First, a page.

Applying this notion to dramatic screen storytelling, one might say that a successful screen story is the fearless realisation in us – as both storyteller and audience - of a meaningful (emotional) connection or interaction with the strivings of characters. Such an interaction compels identification. Their needs become our needs; their suffering, our suffering. When this arises out of a mutual and active interplay amongst ALL of the characters that contribute to the dramatic action, and respond in kind, the experience one has is no longer simply experience; it becomes - in Dewey's terms - an experience. “In such experiences, “ Dewey writes: "every successive part flows freely, without seam and without unfilled blanks, into what ensues; there are no holes, mechanical junctions and dead centres when we have an experience".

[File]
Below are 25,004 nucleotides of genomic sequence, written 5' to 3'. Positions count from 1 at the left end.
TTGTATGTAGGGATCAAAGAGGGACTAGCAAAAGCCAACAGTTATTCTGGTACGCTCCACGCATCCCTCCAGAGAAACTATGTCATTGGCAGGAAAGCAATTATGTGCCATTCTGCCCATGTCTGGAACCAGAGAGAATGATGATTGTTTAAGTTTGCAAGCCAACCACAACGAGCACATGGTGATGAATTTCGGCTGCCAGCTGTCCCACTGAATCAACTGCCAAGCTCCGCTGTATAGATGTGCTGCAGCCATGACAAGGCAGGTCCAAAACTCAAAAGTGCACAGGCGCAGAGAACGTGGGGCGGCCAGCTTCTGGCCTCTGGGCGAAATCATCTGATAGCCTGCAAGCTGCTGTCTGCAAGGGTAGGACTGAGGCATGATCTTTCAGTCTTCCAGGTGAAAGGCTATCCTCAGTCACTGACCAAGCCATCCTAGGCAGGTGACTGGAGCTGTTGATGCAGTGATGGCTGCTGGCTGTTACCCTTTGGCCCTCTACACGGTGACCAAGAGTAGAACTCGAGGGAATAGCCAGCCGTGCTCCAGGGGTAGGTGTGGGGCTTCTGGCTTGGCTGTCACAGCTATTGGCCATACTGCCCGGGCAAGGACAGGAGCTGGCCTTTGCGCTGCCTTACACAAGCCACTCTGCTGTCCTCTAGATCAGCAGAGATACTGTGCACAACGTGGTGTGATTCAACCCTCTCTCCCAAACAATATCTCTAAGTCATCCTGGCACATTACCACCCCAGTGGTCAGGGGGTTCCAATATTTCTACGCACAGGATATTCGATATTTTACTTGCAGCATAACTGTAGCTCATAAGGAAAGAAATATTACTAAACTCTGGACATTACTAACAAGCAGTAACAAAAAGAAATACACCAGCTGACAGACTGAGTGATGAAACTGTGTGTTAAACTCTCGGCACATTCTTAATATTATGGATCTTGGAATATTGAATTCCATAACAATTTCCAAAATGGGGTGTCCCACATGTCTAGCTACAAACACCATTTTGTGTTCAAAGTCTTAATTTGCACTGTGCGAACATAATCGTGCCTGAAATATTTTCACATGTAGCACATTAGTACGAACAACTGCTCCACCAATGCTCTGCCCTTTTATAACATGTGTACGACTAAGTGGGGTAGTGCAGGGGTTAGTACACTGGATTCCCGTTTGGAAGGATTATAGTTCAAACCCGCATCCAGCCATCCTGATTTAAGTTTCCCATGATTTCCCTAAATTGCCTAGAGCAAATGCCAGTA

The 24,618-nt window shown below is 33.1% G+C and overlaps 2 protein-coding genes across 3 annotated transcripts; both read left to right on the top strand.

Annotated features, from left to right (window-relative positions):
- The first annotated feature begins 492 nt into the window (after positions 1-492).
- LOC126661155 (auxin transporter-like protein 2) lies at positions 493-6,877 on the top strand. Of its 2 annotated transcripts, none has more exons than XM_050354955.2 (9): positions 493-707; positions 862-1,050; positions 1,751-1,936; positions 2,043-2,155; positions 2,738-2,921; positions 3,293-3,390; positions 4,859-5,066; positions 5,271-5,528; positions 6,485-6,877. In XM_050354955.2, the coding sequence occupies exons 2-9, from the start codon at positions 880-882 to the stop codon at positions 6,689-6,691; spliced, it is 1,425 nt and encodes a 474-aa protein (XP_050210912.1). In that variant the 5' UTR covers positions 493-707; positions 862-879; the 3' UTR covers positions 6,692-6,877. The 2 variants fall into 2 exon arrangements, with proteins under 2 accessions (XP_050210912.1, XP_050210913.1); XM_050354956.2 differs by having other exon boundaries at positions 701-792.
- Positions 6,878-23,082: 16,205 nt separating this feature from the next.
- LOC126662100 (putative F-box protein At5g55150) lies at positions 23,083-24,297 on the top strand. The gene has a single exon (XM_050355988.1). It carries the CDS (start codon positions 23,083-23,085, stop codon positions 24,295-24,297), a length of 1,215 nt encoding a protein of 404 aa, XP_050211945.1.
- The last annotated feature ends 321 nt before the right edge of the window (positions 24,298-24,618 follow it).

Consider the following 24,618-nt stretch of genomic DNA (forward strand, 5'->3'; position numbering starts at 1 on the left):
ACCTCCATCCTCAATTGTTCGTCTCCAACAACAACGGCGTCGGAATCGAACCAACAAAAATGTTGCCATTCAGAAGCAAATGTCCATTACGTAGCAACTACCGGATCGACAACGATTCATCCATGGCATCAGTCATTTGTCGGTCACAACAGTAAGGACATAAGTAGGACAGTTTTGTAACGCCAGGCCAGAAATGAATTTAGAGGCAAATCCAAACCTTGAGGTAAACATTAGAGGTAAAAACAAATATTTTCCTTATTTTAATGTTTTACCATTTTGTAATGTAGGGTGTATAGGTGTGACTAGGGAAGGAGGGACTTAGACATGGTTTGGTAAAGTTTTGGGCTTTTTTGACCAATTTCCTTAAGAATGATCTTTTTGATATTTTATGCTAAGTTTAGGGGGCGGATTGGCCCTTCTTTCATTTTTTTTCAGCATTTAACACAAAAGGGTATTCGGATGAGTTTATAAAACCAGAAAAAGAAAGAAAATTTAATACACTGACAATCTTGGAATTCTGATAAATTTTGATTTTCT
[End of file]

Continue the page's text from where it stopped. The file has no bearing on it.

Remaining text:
Dewey's words evoke that sense of completeness that is the consummation of the characters' shared and shareable journeys, including the parallel journeys made and undergone by the filmmakers (storytellers), the audience and the tribe/s (all of which are characters contributing to the enactment – and finding - of story).
For a story to consummate in a satisfying way - as opposed to merely ending or ceasing its activities - it must present "courses of action in which, through successive deeds, there runs a sense of growing meaning conserved and accumulating toward an end that is felt as the accomplishment of a process in which we – the characters - have emotionally invested ourselves. In other words, we have to care- all of us! When this occurs, the film story produces that unique quality that Dewey speaks of as an experience.
But an experience is not likely to occur in the finished product if it has not been present within the process that has led to that product.